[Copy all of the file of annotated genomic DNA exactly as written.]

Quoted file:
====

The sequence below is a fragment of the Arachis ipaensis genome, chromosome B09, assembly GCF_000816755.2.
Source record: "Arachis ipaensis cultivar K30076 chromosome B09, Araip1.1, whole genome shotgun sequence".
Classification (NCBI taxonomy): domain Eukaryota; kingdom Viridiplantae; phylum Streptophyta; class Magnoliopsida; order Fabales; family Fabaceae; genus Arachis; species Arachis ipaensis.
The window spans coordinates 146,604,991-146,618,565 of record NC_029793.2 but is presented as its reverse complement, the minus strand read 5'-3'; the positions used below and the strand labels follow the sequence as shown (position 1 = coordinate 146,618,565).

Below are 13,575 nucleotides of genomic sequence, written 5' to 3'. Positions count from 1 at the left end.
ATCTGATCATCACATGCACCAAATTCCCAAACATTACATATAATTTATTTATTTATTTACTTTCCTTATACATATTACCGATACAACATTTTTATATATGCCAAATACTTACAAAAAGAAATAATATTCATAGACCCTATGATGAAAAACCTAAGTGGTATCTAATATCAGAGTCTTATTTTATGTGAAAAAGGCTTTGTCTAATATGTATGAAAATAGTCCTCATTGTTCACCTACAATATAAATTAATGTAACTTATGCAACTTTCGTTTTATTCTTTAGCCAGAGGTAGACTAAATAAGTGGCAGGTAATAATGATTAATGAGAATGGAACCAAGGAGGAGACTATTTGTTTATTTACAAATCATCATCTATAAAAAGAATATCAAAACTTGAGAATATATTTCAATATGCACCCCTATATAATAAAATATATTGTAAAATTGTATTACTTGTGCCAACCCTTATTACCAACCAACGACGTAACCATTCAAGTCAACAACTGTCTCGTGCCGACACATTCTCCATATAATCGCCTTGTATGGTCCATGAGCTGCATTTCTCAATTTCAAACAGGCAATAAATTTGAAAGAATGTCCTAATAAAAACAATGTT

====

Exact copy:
The sequence below is a fragment of the Arachis ipaensis genome, chromosome B09, assembly GCF_000816755.2.
Source record: "Arachis ipaensis cultivar K30076 chromosome B09, Araip1.1, whole genome shotgun sequence".
Classification (NCBI taxonomy): domain Eukaryota; kingdom Viridiplantae; phylum Streptophyta; class Magnoliopsida; order Fabales; family Fabaceae; genus Arachis; species Arachis ipaensis.
The window spans coordinates 146,604,991-146,618,565 of record NC_029793.2 but is presented as its reverse complement, the minus strand read 5'-3'; the positions used below and the strand labels follow the sequence as shown (position 1 = coordinate 146,618,565).

Below are 13,575 nucleotides of genomic sequence, written 5' to 3'. Positions count from 1 at the left end.
ATCTGATCATCACATGCACCAAATTCCCAAACATTACATATAATTTATTTATTTATTTACTTTCCTTATACATATTACCGATACAACATTTTTATATATGCCAAATACTTACAAAAAGAAATAATATTCATAGACCCTATGATGAAAAACCTAAGTGGTATCTAATATCAGAGTCTTATTTTATGTGAAAAAGGCTTTGTCTAATATGTATGAAAATAGTCCTCATTGTTCACCTACAATATAAATTAATGTAACTTATGCAACTTTCGTTTTATTCTTTAGCCAGAGGTAGACTAAATAAGTGGCAGGTAATAATGATTAATGAGAATGGAACCAAGGAGGAGACTATTTGTTTATTTACAAATCATCATCTATAAAAAGAATATCAAAACTTGAGAATATATTTCAATATGCACCCCTATATAATAAAATATATTGTAAAATTGTATTACTTGTGCCAACCCTTATTACCAACCAACGACGTAACCATTCAAGTCAACAACTGTCTCGTGCCGACACATTCTCCATATAATCGCCTTGTATGGTCCATGAGCTGCATTTCTCAATTTCAAACAGGCAATAAATTTGAAAGAATGTCCTAATAAAAACAATGTT